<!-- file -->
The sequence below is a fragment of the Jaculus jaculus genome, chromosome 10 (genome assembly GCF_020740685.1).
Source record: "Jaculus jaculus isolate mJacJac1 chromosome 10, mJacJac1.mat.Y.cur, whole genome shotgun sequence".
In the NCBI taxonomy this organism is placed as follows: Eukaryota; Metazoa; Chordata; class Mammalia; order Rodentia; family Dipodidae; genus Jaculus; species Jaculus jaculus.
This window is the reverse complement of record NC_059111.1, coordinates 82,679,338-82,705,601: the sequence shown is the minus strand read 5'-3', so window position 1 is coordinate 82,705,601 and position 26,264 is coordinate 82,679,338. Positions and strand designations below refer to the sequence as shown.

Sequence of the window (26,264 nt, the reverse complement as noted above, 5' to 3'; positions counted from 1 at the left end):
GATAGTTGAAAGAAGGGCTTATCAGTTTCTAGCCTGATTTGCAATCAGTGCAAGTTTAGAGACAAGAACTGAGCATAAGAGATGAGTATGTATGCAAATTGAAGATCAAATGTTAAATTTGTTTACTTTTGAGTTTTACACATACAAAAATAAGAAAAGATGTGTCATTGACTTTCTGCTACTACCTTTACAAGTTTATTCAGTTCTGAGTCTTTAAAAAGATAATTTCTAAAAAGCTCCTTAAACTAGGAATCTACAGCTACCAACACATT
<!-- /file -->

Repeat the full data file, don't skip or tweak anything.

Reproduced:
The sequence below is a fragment of the Jaculus jaculus genome, chromosome 10 (genome assembly GCF_020740685.1).
Source record: "Jaculus jaculus isolate mJacJac1 chromosome 10, mJacJac1.mat.Y.cur, whole genome shotgun sequence".
In the NCBI taxonomy this organism is placed as follows: Eukaryota; Metazoa; Chordata; class Mammalia; order Rodentia; family Dipodidae; genus Jaculus; species Jaculus jaculus.
This window is the reverse complement of record NC_059111.1, coordinates 82,679,338-82,705,601: the sequence shown is the minus strand read 5'-3', so window position 1 is coordinate 82,705,601 and position 26,264 is coordinate 82,679,338. Positions and strand designations below refer to the sequence as shown.

Sequence of the window (26,264 nt, the reverse complement as noted above, 5' to 3'; positions counted from 1 at the left end):
GATAGTTGAAAGAAGGGCTTATCAGTTTCTAGCCTGATTTGCAATCAGTGCAAGTTTAGAGACAAGAACTGAGCATAAGAGATGAGTATGTATGCAAATTGAAGATCAAATGTTAAATTTGTTTACTTTTGAGTTTTACACATACAAAAATAAGAAAAGATGTGTCATTGACTTTCTGCTACTACCTTTACAAGTTTATTCAGTTCTGAGTCTTTAAAAAGATAATTTCTAAAAAGCTCCTTAAACTAGGAATCTACAGCTACCAACACATT